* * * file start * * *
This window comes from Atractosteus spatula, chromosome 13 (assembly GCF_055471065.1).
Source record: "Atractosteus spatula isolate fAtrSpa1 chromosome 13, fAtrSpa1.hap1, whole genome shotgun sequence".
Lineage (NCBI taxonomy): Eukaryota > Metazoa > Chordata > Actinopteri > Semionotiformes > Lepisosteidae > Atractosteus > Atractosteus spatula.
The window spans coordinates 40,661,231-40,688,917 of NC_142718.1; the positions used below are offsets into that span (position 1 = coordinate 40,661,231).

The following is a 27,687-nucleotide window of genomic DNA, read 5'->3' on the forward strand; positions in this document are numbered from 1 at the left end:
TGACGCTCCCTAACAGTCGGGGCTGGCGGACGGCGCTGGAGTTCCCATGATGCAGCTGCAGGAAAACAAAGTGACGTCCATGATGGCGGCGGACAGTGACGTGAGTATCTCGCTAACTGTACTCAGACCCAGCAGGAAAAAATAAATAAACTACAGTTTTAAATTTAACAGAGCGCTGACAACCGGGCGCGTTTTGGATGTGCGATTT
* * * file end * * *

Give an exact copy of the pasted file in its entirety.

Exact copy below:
This window comes from Atractosteus spatula, chromosome 13 (assembly GCF_055471065.1).
Source record: "Atractosteus spatula isolate fAtrSpa1 chromosome 13, fAtrSpa1.hap1, whole genome shotgun sequence".
Lineage (NCBI taxonomy): Eukaryota > Metazoa > Chordata > Actinopteri > Semionotiformes > Lepisosteidae > Atractosteus > Atractosteus spatula.
The window spans coordinates 40,661,231-40,688,917 of NC_142718.1; the positions used below are offsets into that span (position 1 = coordinate 40,661,231).

The following is a 27,687-nucleotide window of genomic DNA, read 5'->3' on the forward strand; positions in this document are numbered from 1 at the left end:
TGACGCTCCCTAACAGTCGGGGCTGGCGGACGGCGCTGGAGTTCCCATGATGCAGCTGCAGGAAAACAAAGTGACGTCCATGATGGCGGCGGACAGTGACGTGAGTATCTCGCTAACTGTACTCAGACCCAGCAGGAAAAAATAAATAAACTACAGTTTTAAATTTAACAGAGCGCTGACAACCGGGCGCGTTTTGGATGTGCGATTT